Barbados is a beautiful country, known for it’s pristine beaches, friendly locals, delicious cuisine, and yes, Rihanna. The island has an infectious energy and it’s no wonder they produced a world famous pop star. That Barbadian energy can be felt every Friday at the fish fry, pumping through the speakers of the bars on Saint Lawrence gap, and even at the grocery stores! Music is everywhere and you can’t help but get into a festive mood once you step foot on the island.

Photo by Willy Joseph Louis

How to get there
There are frequent flights from the USA, UK and other Caribbean islands with international carriers. Bridgetown, the country’s capital, is also one of the most popular cruise ports in the Caribbean. I flew from Martinique to Barbados with Air Antilles.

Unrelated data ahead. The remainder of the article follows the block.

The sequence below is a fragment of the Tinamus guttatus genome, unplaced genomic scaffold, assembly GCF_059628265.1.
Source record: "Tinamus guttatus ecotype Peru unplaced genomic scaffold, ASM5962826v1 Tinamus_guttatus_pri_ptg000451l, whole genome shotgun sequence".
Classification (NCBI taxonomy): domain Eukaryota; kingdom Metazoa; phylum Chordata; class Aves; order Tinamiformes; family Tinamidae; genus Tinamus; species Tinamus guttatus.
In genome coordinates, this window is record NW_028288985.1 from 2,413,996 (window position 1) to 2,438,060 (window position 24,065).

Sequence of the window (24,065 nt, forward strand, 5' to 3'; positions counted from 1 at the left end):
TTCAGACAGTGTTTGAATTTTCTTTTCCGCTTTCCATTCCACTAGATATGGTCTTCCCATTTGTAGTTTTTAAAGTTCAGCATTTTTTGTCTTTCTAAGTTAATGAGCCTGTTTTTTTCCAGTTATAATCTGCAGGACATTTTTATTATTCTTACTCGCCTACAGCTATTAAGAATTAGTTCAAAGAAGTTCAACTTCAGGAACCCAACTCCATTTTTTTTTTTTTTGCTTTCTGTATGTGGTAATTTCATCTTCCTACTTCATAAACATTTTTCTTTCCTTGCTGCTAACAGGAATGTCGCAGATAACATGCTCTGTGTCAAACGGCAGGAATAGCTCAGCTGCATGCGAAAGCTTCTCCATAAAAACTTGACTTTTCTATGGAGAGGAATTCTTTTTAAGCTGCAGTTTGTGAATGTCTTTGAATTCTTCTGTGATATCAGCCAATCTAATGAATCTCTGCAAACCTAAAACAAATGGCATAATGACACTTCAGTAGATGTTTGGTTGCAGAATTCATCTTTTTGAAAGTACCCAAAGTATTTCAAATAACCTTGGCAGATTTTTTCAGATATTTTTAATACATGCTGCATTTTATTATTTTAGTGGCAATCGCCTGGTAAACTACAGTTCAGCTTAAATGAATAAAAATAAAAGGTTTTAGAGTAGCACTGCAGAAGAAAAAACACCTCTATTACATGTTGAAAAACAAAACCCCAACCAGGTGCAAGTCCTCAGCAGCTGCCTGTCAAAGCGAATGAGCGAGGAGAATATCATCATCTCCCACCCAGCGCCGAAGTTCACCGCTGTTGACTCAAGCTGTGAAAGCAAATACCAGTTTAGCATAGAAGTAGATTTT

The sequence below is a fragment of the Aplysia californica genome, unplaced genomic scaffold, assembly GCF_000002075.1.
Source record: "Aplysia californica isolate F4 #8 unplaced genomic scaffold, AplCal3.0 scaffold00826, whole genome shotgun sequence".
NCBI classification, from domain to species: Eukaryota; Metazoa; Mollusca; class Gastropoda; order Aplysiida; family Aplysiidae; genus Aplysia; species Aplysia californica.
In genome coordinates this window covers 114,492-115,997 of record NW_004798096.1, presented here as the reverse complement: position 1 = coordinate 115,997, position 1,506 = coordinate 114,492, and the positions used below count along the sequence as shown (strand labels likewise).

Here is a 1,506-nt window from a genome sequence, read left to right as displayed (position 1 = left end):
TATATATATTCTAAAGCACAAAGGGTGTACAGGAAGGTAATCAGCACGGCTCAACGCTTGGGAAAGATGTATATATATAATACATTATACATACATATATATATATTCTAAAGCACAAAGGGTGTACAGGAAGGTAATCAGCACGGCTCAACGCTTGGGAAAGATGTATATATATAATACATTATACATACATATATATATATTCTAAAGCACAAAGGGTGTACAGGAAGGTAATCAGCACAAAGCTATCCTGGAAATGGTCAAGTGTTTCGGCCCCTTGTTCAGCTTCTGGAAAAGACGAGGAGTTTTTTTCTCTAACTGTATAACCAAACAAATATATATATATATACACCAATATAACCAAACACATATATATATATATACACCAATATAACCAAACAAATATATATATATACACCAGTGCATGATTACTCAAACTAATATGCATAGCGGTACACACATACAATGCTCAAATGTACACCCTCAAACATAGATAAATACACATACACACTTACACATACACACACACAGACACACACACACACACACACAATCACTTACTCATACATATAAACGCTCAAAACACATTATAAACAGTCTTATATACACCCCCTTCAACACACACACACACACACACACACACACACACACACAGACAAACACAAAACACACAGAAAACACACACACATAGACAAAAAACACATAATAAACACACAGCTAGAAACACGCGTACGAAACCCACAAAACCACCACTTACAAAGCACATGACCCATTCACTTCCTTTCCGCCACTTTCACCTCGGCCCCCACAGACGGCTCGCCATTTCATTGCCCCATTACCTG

Best time to go
High season correlates with dry season, which starts in November and wraps up towards the end of April. If you want the best deals then I suggest you book a trip in May. Hotels experience a steep decline in bookings due to the end of high season, which means they slash their prices – some luxury hotels even offer free nights or 50% off deals! If you consider yourself to be a risk taker then you can go ahead and book a summer fare as they will likely cost less. Just take into consideration that you may end up rained out for your entire vacation or caught in a hurricane!

Where to stay
Barbados has no shortage of wonderful places to stay on any budget. There are plenty of big-name hotels, like the high end all-inclusive Sandals Resorts or the Hilton. Travelers who like to be low key and mix with locals will feel more comfortable renting an apartment or villa during their vacation. Those seeking absolute seclusion will be in paradise at The Crane, a private resort on Crane Beach, voted one of the most beautiful beaches in the world!

Photo by Willy Joseph Louis

Where/what to eat